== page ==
I am studying models of information seeking in school right now, and although these theoretical models vary wildly in their details, what they all agree on is this:

The seeking, acquiring and internalizing of new knowledge is a deeply emotional, and emotionally fraught, process. We feel it, in our bodies and our souls, and there is always a point in the process that’s really scary. Every new piece of understanding has the potential to entirely upset The World As We Know It, and we keep diving into that rift anyway. Or don’t.

It is at that moment, when we’re the most vulnerable, when we hold the power to change the world in our hands, an intervention – a guiding voice, a sympathetic ear, a compelling story, a moment of silence inviting clarity, an invoked memory, an unexpected new experience – has tremendous power.

This is why I do the work that I do. Both as an artist, and as a librarian. We are nothing more than the sum total of what we’ve become anew each time we’ve dived into that rift, and we owe it to ourselves and each other to be mindful of how we shape those moments of intervention in the depths of fear.

As it happened, I wrote the post on my phone, sitting in a Starbucks, on my way from a temporary home in the Denver suburbs into the city for a day of apartment hunting.

I thought about it again this week, reflecting on liminal spaces and re-reading the Pew library user typology report and remembering the splash it made when it was first published three years ago*. A lot of that splash had to do with conversations about how to reward, support, and acknowledge high-engagement users, and how to convert low- and medium-engagement users to high-engagement users, which I thought rather missed the point at the time but couldn’t quite articulate why, but from where I am now it’s very clear: overtly privileging actual and potential high-engagement users may be an efficient disbursement of resources but it’s not compassionate.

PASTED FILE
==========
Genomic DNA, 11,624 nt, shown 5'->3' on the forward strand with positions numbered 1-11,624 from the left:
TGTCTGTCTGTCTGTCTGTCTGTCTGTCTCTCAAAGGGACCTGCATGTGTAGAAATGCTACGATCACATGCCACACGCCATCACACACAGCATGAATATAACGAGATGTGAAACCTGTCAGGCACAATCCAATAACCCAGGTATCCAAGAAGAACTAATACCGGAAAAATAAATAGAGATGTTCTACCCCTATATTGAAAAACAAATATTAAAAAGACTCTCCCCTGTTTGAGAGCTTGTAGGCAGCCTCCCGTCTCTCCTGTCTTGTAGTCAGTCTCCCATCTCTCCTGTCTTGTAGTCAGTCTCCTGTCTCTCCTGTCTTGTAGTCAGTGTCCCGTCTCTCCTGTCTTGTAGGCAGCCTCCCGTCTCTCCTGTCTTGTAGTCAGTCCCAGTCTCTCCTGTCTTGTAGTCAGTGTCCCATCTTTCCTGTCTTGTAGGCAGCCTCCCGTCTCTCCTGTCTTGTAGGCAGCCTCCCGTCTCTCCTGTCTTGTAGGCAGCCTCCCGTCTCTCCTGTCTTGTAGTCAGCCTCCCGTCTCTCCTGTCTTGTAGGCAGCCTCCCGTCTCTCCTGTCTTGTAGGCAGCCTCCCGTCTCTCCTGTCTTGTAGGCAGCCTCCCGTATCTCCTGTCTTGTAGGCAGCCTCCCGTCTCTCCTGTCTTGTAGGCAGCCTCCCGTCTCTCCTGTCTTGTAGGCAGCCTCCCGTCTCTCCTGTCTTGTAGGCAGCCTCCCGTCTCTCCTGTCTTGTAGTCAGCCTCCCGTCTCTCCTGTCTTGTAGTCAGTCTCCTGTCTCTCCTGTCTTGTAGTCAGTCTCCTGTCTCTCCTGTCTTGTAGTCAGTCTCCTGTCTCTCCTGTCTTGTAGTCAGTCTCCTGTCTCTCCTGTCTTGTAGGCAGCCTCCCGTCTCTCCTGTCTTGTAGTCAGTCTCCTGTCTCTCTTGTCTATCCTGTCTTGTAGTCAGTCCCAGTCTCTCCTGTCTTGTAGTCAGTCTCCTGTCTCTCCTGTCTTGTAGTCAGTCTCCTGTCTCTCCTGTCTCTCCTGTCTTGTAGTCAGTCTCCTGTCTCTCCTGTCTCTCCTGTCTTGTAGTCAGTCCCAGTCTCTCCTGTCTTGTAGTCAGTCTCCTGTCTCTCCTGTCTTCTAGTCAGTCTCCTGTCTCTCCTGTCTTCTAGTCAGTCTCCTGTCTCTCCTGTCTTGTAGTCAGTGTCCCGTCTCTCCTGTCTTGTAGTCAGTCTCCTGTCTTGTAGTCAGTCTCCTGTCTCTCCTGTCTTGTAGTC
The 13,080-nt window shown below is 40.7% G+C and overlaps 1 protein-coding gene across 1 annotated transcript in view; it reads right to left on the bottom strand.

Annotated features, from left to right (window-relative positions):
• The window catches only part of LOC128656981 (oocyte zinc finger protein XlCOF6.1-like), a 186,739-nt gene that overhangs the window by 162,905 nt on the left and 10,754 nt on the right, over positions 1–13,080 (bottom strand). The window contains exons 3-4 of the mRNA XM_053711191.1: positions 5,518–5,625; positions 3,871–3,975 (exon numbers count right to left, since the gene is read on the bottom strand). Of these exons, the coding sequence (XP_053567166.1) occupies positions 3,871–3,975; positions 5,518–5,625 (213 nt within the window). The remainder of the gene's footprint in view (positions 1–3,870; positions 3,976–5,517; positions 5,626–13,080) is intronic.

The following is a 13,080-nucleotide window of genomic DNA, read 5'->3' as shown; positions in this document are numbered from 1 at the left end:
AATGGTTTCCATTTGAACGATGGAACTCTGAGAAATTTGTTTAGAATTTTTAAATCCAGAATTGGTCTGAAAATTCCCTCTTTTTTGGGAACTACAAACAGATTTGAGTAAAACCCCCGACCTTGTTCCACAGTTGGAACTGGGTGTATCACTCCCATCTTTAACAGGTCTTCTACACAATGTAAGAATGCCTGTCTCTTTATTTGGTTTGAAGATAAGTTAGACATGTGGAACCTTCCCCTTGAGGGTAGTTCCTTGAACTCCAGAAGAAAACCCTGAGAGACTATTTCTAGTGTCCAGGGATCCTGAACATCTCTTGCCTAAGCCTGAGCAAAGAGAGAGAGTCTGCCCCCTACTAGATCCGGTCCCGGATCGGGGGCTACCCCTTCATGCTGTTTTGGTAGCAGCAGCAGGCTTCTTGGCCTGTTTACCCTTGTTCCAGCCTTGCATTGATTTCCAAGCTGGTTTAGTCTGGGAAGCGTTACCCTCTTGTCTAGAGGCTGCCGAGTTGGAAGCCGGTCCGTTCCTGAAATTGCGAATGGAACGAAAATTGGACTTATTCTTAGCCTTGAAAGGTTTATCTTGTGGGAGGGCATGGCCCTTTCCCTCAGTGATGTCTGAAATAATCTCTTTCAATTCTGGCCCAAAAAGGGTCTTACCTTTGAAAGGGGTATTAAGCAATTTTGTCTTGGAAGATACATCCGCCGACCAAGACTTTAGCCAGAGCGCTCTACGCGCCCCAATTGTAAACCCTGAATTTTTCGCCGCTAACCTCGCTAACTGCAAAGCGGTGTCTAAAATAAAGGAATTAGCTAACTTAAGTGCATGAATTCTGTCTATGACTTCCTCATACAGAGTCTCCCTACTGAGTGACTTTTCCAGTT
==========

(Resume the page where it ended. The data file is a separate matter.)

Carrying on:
I do love the idea of libraries as third places – robust community spaces valued and supported by regular patronage. I do. It’s a hugely important part of what libraries do. But at this particular moment I find myself fascinated by the low- and medium-engagement users and how their library experience is fundamentally different and how we can best serve them as they are. Because – and this is something that just doesn’t get talked about as much, maybe because it reflects social processes that we have far less control over – libraries are also liminal spaces, traversed rather than occupied, in moments of change, by people we are encountering for, perhaps, the first and last time.